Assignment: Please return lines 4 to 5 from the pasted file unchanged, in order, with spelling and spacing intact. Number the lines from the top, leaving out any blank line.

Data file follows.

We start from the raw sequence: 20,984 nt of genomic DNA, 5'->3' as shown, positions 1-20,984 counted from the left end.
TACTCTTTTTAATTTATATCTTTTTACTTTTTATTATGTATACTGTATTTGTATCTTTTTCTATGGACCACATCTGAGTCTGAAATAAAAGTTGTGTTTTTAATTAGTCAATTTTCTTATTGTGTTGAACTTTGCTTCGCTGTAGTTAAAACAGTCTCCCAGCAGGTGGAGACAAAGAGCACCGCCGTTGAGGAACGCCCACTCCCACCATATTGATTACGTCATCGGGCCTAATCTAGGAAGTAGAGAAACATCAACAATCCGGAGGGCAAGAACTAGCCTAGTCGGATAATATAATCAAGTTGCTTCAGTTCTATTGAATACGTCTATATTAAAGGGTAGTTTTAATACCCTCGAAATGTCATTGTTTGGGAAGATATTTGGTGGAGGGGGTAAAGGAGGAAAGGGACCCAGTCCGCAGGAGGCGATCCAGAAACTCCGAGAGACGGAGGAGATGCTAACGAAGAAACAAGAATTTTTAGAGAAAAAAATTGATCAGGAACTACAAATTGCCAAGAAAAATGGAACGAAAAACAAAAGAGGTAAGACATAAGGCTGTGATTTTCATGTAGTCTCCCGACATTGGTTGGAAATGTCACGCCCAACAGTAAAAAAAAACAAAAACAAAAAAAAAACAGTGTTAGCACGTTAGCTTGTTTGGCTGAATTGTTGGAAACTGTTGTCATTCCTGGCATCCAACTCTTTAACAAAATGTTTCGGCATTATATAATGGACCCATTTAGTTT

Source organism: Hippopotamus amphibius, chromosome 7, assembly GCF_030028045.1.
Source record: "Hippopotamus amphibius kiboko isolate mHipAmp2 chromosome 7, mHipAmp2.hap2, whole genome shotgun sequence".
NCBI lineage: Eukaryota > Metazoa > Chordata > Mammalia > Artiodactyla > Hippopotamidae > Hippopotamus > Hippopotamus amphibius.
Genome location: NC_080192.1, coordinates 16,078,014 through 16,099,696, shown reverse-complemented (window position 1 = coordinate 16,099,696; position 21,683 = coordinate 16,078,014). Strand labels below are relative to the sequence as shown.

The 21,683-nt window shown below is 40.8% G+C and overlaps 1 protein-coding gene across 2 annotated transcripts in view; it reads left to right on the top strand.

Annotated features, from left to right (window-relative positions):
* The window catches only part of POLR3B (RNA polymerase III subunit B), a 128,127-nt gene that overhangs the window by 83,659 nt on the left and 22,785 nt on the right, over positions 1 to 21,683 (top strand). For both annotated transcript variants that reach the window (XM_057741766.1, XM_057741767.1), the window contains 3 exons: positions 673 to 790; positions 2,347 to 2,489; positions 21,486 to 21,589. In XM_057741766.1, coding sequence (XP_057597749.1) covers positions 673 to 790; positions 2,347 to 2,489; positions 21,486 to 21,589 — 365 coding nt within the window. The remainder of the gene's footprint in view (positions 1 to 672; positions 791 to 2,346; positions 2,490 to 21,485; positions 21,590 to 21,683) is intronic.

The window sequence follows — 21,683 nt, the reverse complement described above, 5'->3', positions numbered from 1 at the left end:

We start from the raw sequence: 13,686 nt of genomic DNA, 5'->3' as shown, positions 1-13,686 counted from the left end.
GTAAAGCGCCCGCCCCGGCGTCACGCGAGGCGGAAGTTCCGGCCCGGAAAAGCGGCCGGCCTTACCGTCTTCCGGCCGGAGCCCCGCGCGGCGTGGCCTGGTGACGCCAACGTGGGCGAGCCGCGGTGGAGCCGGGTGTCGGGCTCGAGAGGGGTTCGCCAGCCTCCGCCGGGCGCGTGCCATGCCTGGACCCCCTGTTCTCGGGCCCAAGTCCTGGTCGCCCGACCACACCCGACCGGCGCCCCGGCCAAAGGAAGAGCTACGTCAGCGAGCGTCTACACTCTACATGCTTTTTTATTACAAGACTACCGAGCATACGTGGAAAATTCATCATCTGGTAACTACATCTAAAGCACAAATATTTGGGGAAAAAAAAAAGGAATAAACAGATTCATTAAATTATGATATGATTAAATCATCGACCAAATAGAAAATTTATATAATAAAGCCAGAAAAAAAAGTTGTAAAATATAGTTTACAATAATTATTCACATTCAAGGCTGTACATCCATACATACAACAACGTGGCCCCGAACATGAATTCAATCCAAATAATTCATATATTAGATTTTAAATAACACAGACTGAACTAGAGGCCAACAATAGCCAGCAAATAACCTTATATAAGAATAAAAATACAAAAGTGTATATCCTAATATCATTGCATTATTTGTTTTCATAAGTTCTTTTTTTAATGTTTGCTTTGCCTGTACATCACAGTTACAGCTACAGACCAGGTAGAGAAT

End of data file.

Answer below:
Source record: "Hippopotamus amphibius kiboko isolate mHipAmp2 chromosome 7, mHipAmp2.hap2, whole genome shotgun sequence".
NCBI lineage: Eukaryota > Metazoa > Chordata > Mammalia > Artiodactyla > Hippopotamidae > Hippopotamus > Hippopotamus amphibius.